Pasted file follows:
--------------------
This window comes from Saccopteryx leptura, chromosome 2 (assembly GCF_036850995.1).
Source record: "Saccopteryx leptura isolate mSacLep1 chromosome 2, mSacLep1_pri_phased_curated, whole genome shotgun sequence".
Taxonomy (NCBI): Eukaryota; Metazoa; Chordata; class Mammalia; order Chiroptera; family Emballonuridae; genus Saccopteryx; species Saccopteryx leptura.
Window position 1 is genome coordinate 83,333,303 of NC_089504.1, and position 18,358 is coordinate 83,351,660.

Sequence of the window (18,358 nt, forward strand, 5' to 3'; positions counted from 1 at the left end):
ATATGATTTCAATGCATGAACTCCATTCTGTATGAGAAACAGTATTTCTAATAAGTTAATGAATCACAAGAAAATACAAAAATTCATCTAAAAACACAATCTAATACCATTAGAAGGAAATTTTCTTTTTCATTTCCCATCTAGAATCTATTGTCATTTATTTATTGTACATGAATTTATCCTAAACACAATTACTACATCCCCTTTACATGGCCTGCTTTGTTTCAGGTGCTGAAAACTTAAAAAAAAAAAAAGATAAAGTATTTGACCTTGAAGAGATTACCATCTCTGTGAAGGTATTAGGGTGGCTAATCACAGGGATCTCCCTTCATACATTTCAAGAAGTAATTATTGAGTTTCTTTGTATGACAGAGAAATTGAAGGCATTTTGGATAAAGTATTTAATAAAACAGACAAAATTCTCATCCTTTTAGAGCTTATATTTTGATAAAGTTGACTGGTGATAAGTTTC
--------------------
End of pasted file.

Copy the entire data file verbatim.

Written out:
This window comes from Saccopteryx leptura, chromosome 2 (assembly GCF_036850995.1).
Source record: "Saccopteryx leptura isolate mSacLep1 chromosome 2, mSacLep1_pri_phased_curated, whole genome shotgun sequence".
Taxonomy (NCBI): Eukaryota; Metazoa; Chordata; class Mammalia; order Chiroptera; family Emballonuridae; genus Saccopteryx; species Saccopteryx leptura.
Window position 1 is genome coordinate 83,333,303 of NC_089504.1, and position 18,358 is coordinate 83,351,660.

Sequence of the window (18,358 nt, forward strand, 5' to 3'; positions counted from 1 at the left end):
ATATGATTTCAATGCATGAACTCCATTCTGTATGAGAAACAGTATTTCTAATAAGTTAATGAATCACAAGAAAATACAAAAATTCATCTAAAAACACAATCTAATACCATTAGAAGGAAATTTTCTTTTTCATTTCCCATCTAGAATCTATTGTCATTTATTTATTGTACATGAATTTATCCTAAACACAATTACTACATCCCCTTTACATGGCCTGCTTTGTTTCAGGTGCTGAAAACTTAAAAAAAAAAAAAGATAAAGTATTTGACCTTGAAGAGATTACCATCTCTGTGAAGGTATTAGGGTGGCTAATCACAGGGATCTCCCTTCATACATTTCAAGAAGTAATTATTGAGTTTCTTTGTATGACAGAGAAATTGAAGGCATTTTGGATAAAGTATTTAATAAAACAGACAAAATTCTCATCCTTTTAGAGCTTATATTTTGATAAAGTTGACTGGTGATAAGTTTC